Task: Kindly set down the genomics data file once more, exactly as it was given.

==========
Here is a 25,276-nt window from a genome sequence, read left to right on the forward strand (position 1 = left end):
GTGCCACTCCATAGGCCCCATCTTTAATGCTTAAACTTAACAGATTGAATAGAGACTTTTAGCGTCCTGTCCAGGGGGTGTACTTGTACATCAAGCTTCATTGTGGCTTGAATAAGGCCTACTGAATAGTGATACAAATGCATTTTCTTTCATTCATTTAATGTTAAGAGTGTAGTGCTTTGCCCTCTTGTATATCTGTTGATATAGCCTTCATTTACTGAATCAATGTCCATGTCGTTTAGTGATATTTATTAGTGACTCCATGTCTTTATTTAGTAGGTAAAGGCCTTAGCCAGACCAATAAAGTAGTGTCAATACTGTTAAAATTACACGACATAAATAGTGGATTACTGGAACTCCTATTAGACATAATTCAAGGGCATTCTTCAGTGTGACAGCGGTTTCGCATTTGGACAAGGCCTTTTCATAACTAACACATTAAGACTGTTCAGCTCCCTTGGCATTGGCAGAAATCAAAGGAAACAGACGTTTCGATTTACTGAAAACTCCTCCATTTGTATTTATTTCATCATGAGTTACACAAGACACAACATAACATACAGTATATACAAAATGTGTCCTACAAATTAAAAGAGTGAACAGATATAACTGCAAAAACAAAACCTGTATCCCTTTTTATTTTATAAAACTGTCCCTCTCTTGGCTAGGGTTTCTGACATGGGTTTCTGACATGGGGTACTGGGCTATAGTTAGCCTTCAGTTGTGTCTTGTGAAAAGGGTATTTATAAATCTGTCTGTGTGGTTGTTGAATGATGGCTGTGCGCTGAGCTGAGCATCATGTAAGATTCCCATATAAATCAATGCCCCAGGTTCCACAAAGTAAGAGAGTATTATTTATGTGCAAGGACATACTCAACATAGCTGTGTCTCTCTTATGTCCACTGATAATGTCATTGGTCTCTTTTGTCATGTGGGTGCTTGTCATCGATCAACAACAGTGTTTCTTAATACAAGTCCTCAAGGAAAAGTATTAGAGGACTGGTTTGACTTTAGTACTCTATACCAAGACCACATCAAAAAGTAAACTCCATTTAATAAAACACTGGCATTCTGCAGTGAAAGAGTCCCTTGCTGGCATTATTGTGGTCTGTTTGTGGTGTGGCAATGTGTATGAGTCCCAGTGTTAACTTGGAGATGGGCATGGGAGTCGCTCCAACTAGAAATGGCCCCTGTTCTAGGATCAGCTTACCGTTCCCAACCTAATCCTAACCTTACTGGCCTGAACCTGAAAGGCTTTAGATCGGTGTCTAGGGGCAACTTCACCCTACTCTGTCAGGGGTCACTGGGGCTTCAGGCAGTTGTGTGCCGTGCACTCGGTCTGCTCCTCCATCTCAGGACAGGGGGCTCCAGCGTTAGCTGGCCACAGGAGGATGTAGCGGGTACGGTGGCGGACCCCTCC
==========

Here is a 25,276-nt window from a genome sequence, read left to right on the forward strand (position 1 = left end):
GTGCCACTCCATAGGCCCCATCTTTAATGCTTAAACTTAACAGATTGAATAGAGACTTTTAGCGTCCTGTCCAGGGGGTGTACTTGTACATCAAGCTTCATTGTGGCTTGAATAAGGCCTACTGAATAGTGATACAAATGCATTTTCTTTCATTCATTTAATGTTAAGAGTGTAGTGCTTTGCCCTCTTGTATATCTGTTGATATAGCCTTCATTTACTGAATCAATGTCCATGTCGTTTAGTGATATTTATTAGTGACTCCATGTCTTTATTTAGTAGGTAAAGGCCTTAGCCAGACCAATAAAGTAGTGTCAATACTGTTAAAATTACACGACATAAATAGTGGATTACTGGAACTCCTATTAGACATAATTCAAGGGCATTCTTCAGTGTGACAGCGGTTTCGCATTTGGACAAGGCCTTTTCATAACTAACACATTAAGACTGTTCAGCTCCCTTGGCATTGGCAGAAATCAAAGGAAACAGACGTTTCGATTTACTGAAAACTCCTCCATTTGTATTTATTTCATCATGAGTTACACAAGACACAACATAACATACAGTATATACAAAATGTGTCCTACAAATTAAAAGAGTGAACAGATATAACTGCAAAAACAAAACCTGTATCCCTTTTTATTTTATAAAACTGTCCCTCTCTTGGCTAGGGTTTCTGACATGGGTTTCTGACATGGGGTACTGGGCTATAGTTAGCCTTCAGTTGTGTCTTGTGAAAAGGGTATTTATAAATCTGTCTGTGTGGTTGTTGAATGATGGCTGTGCGCTGAGCTGAGCATCATGTAAGATTCCCATATAAATCAATGCCCCAGGTTCCACAAAGTAAGAGAGTATTATTTATGTGCAAGGACATACTCAACATAGCTGTGTCTCTCTTATGTCCACTGATAATGTCATTGGTCTCTTTTGTCATGTGGGTGCTTGTCATCGATCAACAACAGTGTTTCTTAATACAAGTCCTCAAGGAAAAGTATTAGAGGACTGGTTTGACTTTAGTACTCTATACCAAGACCACATCAAAAAGTAAACTCCATTTAATAAAACACTGGCATTCTGCAGTGAAAGAGTCCCTTGCTGGCATTATTGTGGTCTGTTTGTGGTGTGGCAATGTGTATGAGTCCCAGTGTTAACTTGGAGATGGGCATGGGAGTCGCTCCAACTAGAAATGGCCCCTGTTCTAGGATCAGCTTACCGTTCCCAACCTAATCCTAACCTTACTGGCCTGAACCTGAAAGGCTTTAGATCGGTGTCTAGGGGCAACTTCACCCTACTCTGTCAGGGGTCACTGGGGCTTCAGGCAGTTGTGTGCCGTGCACTCGGTCTGCTCCTCCATCTCAGGACAGGGGGCTCCAGCGTTAGCTGGCCACAGGAGGATGTAGCGGGTACGGTGGCGGACCCCTCC